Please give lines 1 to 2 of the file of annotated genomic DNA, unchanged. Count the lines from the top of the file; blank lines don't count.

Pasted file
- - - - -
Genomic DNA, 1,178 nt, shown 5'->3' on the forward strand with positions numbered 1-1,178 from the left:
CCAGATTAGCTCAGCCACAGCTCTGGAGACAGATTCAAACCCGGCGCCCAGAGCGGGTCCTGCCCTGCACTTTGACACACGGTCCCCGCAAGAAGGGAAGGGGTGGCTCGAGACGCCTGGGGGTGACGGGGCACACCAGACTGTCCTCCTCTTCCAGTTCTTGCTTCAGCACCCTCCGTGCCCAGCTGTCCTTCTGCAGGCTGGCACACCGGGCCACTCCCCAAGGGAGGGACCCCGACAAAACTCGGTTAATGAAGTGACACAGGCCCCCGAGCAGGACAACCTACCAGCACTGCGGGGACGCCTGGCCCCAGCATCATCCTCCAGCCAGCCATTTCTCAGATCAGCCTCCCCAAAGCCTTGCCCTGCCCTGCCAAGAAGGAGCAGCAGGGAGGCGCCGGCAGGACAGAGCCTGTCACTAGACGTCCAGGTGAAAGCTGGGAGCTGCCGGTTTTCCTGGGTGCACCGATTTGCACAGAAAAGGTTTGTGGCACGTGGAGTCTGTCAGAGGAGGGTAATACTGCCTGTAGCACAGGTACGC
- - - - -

Genomic DNA, 1,178 nt, shown 5'->3' on the forward strand with positions numbered 1-1,178 from the left:
CCAGATTAGCTCAGCCACAGCTCTGGAGACAGATTCAAACCCGGCGCCCAGAGCGGGTCCTGCCCTGCACTTTGACACACGGTCCCCGCAAGAAGGGAAGGGGTGGCTCGAGACGCCTGGGGGTGACGGGGCACACCAGACTGTCCTCCTCTTCCAGTTCTTGCTTCAGCACCCTCCGTGCCCAGCTGTCCTTCTGCAGGCTGGCACACCGGGCCACTCCCCAAGGGAGGGACCCCGACAAAACTCGGTTAATGAAGTGACACAGGCCCCCGAGCAGGACAACCTACCAGCACTGCGGGGACGCCTGGCCCCAGCATCATCCTCCAGCCAGCCATTTCTCAGATCAGCCTCCCCAAAGCCTTGCCCTGCCCTGCCAAGAAGGAGCAGCAGGGAGGCGCCGGCAGGACAGAGCCTGTCACTAGACGTCCAGGTGAAAGCTGGGAGCTGCCGGTTTTCCTGGGTGCACCGATTTGCACAGAAAAGGTTTGTGGCACGTGGAGTCTGTCAGAGGAGGGTAATACTGCCTGTAGCACAGGTACGC